Putting up speculative, or “spec,” buildings in the Kentucky Transpark is fast becoming more like a safe bet than a risk for one Bowling Green development company.

Dominion Commercial Assets, a limited liability corporation headed by Bowling Green attorney Michael Vitale, announced this week a land purchase agreement with Transpark owner Inter-Modal Transportation Authority that will lead to Dominion standing its fourth and fifth “spec” buildings on a 19-acre site in the Transpark.

Construction of what’s being called the Dominion IV building will begin this month, and it will be Dominion’s largest structure to date at 125,000 square feet.

Three previous Dominion buildings, each of 60,000 square feet, put up by Stewart Richey Construction have been bought or leased, with manufacturer Pan-Oston taking two of them for its expansion and aluminum can maker Crown Holdings leasing the third for storage as it builds a plant nearby.

That experience led Vitale and his partners to make another investment in the growing industrial park.

“The three previous buildings turned around quicker than one would’ve expected,” Vitale said. “So we’re building two bigger ones.”

Vitale said both planned “spec” buildings will be 125,000 square feet and will be built to allow for expansion.

“We’ll likely start on the fifth building as soon as we finish Dominion IV,” Vitale said. “They’re pre-engineered steel structures that can be used for warehousing or as factories.”

Dominion’s investment only serves to make the Transpark more attractive, leaders of the ITA said.

“This type of building provides companies with a facility that can be in operation quickly while still allowing for the space to be modified to fit their unique needs,” ITA Chairman Gary Dillard said in a news release.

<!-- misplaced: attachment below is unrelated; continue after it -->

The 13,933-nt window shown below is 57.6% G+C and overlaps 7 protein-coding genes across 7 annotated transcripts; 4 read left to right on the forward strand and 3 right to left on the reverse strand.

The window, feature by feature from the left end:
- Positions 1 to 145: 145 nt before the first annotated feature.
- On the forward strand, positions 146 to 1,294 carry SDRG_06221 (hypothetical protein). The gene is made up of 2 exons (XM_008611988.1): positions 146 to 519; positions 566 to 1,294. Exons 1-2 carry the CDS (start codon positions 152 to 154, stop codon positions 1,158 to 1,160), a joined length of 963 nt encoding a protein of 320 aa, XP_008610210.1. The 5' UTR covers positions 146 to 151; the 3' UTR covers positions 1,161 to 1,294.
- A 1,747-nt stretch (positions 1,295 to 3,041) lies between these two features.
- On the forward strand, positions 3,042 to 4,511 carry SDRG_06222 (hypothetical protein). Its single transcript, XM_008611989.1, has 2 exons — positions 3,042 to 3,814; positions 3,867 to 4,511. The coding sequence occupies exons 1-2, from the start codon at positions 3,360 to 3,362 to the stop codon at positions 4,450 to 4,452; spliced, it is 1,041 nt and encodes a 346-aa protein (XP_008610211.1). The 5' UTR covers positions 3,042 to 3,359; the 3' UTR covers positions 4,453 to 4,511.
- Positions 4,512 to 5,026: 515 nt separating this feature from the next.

Private development of “spec” buildings is needed now, said Bowling Green Area Chamber of Commerce President and CEO Ron Bunch, because buildings put up by the Bowling Green Area Economic Development Authority have already been snatched up.

Nova Steel announced in October plans to move into an EDA-built “spec” building in the Transpark, and Material Handling Systems said in January that it is moving into the former Android Industries plant on Williamette Lane, leaving Bunch with no existing buildings to use in his marketing efforts.

“Having ‘spec’ buildings is very important,” Bunch said. “We’re thankful that Dominion is going to build more. We want private investors putting up buildings that we can then sell.”

Despite the economic downturn brought on by the coronavirus pandemic, Bunch said he is seeing plenty of economic development activity.

“We’ve already sent it (the Dominion IV ‘spec’ building) to prospects,” he said.

The ITA has taken steps to ensure that the Transpark has room for more prospects. The industrial park that started in 1998 with 680 acres now encompasses more than 1,100 acres and is home to 18 companies employing about 2,700 people.

Depending on how quickly its latest two buildings find occupants, Dominion could be looking to fill up some more of that acreage in an industrial park that started with controversy over environmental concerns and other issues more than two decades ago.

“There was a lot of acrimony involved in building the Transpark,” Vitale said. “I give credit to the city and county leaders for having the foresight to get it started.

“If the ITA will continue to work with us, we’ll keep building out there. It can be a catalyst for continued growth. If it serves the community well and we make a profit, it’s all the better.”

– Follow business reporter Don Sergent on Twitter @BGDNbusiness or visit bgdailynews.com.

​– Follow business reporter Don Sergent on Twitter @BGDNbusiness or visit bgdailynews.com.